That's what Biden was responding to because these are Palin's exact words regarding family:

But it wasn't just that experience tapped into, it was my connection to the heartland of America. Being a mom, one very concerned about a son in the war, about a special needs child, about kids heading off to college, how are we going to pay those tuition bills? About times and Todd and our marriage in our past where we didn't have health insurance and we know what other Americans are going through as they sit around the kitchen table and try to figure out how are they going to pay out-of-pocket for health care? We've been there also so that connection was important.

Brooke really inhabits her own hell, doesn't she? Palin's speaking of her qualifications and there's Brooke hitting the ceiling with another crackpot theory. Palin was asked about her qualifications and just including her qualifications as a woman is too much for Brooke who has to insist that that Palin was "suggesting that because she's a mom and she's a woman, that she understands better what it takes to raise a family." We call that projection and suggest therapy for Brooke. She should have plenty of time to get the help she so sorely needs, after all, she showed up to gas bag with Bill Friday about a debate she appears to have only paid fleeting attention to (which is how she manages to bring up "rape kits" -- for the record, not discussed in the debate playing on TV but apparently playing in Brooke's demented head).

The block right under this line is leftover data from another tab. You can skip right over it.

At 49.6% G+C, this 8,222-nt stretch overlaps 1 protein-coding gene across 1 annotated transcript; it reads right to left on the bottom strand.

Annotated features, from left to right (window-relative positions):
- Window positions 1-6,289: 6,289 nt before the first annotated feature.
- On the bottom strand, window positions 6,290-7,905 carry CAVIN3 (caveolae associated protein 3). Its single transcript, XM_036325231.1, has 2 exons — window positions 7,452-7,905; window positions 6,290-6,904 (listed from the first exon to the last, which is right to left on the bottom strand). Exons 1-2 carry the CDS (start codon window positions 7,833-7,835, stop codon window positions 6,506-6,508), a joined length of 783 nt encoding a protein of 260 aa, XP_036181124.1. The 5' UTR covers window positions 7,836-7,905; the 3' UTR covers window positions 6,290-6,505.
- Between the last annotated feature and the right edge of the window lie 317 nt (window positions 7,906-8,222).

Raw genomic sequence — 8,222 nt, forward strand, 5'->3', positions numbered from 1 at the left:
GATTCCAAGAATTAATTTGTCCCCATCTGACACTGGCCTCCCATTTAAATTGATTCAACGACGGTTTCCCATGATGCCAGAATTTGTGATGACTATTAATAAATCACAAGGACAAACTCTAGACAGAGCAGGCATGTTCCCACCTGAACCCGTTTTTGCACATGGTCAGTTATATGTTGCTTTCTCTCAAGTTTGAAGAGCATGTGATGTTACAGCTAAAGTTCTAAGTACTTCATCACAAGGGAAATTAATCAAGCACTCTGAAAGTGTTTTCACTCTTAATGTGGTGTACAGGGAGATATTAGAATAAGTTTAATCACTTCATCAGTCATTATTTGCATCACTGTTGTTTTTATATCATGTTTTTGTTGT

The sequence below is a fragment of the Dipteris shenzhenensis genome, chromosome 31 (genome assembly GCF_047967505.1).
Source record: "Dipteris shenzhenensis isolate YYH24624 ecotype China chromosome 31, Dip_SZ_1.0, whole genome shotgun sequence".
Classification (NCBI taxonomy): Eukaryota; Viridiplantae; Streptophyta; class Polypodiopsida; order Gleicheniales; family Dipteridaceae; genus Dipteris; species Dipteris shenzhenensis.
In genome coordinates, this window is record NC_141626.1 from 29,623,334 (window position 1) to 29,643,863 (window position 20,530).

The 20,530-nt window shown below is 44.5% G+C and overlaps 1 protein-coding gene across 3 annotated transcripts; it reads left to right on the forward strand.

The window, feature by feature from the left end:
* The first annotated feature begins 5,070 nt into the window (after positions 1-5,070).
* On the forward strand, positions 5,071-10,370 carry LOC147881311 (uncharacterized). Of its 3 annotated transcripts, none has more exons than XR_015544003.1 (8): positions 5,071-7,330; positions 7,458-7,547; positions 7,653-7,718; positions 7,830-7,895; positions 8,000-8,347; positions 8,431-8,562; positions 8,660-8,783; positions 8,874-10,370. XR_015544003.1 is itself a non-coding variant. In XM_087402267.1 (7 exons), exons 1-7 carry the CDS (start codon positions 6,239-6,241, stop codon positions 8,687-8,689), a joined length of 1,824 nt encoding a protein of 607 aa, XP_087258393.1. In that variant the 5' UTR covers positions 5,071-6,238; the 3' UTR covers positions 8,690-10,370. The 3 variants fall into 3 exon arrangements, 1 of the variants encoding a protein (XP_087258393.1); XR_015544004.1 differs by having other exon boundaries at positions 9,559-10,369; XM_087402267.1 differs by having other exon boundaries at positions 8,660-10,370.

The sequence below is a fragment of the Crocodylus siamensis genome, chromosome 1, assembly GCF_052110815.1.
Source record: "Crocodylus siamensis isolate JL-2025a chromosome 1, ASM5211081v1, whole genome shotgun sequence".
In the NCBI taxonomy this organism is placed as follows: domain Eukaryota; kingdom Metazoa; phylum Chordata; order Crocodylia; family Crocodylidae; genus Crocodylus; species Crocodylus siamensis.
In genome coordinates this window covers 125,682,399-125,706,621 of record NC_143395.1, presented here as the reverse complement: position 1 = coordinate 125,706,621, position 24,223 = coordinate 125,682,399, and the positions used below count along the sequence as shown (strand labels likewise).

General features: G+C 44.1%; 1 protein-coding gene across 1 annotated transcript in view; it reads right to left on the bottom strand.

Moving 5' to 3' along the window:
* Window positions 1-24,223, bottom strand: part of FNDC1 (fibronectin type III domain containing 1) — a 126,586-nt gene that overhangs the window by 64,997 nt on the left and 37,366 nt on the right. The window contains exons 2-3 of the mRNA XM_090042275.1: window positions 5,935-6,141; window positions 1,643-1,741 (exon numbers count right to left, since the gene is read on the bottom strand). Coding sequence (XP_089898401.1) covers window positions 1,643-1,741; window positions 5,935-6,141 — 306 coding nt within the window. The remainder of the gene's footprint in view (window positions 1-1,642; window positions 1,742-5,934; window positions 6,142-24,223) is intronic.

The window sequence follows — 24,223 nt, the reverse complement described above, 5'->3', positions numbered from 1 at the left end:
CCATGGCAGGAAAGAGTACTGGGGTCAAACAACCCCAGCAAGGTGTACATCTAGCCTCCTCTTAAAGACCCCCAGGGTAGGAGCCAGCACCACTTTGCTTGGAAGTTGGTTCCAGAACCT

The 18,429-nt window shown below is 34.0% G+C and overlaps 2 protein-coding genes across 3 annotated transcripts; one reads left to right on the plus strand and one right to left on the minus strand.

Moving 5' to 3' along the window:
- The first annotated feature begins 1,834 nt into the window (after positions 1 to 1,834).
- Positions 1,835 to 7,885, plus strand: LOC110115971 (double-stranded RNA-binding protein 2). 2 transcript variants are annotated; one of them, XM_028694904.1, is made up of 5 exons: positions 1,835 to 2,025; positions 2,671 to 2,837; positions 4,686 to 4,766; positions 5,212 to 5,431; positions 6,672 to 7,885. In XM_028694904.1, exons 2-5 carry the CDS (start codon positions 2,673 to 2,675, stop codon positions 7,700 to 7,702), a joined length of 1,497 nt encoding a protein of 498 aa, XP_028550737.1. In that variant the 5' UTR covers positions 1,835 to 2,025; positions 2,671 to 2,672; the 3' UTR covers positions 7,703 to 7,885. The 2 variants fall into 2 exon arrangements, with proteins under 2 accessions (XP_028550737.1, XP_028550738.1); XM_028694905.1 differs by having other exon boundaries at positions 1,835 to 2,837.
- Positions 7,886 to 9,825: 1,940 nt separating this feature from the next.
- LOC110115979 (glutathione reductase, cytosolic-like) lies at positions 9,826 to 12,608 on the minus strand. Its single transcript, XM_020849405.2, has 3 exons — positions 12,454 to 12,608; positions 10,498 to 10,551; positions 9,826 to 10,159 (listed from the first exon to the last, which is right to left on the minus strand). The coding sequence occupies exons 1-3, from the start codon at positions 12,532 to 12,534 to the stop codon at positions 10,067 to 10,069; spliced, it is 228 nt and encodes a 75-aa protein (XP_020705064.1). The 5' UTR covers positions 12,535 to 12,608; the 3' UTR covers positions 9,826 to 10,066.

Remember when we said Gwen's biggest problem is her desire to go for the chuckle? We stand by that. And you can agree or disagree and we really won't sweat it. But we didn't invent things that didn't take place. Brooke and Dr. Kathy, however, did just that.

Brooke maintains that Gwen "never asked any follow up questions" and Dr. Kathy just had to break herself off a piece of that insisting, "You asked about the journalists and their constraints. A journalist is now on live television. And when a question isn't answered, could say, 'For my next question, could you please answer the last question?' 'For my next question, could you please answer the question that I asked earlier?'"